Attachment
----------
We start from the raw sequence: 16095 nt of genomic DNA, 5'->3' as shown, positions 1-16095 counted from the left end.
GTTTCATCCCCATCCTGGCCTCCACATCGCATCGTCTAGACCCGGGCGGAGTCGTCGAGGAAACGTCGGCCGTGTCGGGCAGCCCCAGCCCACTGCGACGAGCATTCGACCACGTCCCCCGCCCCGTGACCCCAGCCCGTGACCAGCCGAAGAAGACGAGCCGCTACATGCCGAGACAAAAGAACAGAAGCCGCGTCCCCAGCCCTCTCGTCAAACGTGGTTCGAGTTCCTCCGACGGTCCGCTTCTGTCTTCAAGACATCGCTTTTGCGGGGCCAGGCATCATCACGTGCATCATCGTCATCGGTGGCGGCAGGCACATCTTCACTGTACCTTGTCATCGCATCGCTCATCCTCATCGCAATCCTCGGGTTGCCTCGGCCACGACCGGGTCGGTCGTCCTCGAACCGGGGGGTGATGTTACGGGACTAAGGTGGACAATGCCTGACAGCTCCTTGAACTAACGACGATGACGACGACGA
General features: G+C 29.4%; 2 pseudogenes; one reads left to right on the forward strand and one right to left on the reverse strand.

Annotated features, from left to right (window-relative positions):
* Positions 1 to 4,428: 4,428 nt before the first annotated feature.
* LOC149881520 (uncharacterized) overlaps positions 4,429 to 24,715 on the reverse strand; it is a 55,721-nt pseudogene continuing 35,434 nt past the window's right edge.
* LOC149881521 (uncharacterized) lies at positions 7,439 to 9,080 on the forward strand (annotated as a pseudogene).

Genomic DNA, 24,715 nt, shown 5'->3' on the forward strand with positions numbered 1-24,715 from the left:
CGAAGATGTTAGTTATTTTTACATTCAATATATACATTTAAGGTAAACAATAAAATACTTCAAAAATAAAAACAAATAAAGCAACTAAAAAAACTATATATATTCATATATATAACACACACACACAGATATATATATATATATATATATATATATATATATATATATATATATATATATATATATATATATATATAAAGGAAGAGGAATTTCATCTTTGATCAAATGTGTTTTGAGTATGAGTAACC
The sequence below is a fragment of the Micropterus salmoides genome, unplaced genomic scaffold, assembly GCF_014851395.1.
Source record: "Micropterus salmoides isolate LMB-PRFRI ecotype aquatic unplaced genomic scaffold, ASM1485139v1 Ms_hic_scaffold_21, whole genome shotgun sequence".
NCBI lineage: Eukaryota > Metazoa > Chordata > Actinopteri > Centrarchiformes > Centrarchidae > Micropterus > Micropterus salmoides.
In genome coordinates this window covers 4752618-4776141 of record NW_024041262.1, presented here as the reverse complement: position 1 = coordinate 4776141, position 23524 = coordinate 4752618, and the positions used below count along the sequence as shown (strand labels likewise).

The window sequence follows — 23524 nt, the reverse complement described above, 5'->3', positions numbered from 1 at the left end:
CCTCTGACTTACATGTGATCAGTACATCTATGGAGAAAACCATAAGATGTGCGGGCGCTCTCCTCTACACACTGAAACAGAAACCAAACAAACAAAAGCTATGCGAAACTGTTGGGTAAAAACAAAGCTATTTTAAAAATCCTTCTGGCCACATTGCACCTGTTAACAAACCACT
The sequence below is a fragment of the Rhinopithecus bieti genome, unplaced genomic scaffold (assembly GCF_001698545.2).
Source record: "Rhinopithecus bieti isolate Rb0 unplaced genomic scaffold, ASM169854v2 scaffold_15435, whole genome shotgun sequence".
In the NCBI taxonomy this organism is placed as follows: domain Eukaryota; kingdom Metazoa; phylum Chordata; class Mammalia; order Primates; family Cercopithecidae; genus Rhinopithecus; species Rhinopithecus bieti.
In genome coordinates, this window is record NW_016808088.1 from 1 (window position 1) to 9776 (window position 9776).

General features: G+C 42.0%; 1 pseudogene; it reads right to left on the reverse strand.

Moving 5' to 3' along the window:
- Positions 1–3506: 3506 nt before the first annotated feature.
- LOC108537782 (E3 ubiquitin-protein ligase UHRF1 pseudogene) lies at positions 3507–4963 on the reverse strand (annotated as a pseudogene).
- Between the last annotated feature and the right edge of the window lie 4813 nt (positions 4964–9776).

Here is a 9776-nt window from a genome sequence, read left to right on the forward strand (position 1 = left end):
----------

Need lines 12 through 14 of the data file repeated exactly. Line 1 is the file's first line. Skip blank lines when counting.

NCBI lineage: Eukaryota > Metazoa > Chordata > Actinopteri > Centrarchiformes > Centrarchidae > Micropterus > Micropterus salmoides.
In genome coordinates this window covers 4752618-4776141 of record NW_024041262.1, presented here as the reverse complement: position 1 = coordinate 4776141, position 23524 = coordinate 4752618, and the positions used below count along the sequence as shown (strand labels likewise).

The window sequence follows — 23524 nt, the reverse complement described above, 5'->3', positions numbered from 1 at the left end: